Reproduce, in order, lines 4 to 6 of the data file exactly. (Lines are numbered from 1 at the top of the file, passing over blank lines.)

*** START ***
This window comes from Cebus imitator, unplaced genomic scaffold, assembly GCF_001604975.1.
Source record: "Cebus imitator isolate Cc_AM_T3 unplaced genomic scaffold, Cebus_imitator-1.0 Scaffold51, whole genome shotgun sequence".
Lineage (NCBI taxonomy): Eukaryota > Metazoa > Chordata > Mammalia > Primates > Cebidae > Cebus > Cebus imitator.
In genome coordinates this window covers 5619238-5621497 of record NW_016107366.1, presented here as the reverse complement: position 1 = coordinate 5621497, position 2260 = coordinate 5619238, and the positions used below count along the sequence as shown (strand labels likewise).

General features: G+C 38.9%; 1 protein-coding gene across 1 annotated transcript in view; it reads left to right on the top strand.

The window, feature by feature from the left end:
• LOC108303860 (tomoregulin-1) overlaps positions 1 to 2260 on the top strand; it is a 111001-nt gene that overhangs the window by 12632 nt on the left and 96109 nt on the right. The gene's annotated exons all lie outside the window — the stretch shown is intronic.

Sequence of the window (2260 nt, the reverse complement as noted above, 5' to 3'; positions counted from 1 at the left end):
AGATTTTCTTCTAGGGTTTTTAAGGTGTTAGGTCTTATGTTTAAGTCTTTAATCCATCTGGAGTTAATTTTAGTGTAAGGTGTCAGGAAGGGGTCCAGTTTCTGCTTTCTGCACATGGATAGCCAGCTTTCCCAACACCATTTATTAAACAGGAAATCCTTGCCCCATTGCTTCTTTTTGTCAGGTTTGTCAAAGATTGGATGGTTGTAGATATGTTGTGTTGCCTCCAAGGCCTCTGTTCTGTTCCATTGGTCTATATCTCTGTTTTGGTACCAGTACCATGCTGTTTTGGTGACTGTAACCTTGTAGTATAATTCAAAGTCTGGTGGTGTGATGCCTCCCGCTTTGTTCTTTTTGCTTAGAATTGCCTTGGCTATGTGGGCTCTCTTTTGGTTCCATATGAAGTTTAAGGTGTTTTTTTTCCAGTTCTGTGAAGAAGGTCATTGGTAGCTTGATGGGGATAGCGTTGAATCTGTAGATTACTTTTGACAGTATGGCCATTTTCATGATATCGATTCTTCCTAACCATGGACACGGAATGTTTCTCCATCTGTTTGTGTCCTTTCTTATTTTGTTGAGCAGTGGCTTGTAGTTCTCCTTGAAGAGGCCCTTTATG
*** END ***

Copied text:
In genome coordinates this window covers 5619238-5621497 of record NW_016107366.1, presented here as the reverse complement: position 1 = coordinate 5621497, position 2260 = coordinate 5619238, and the positions used below count along the sequence as shown (strand labels likewise).

General features: G+C 38.9%; 1 protein-coding gene across 1 annotated transcript in view; it reads left to right on the top strand.

The window, feature by feature from the left end: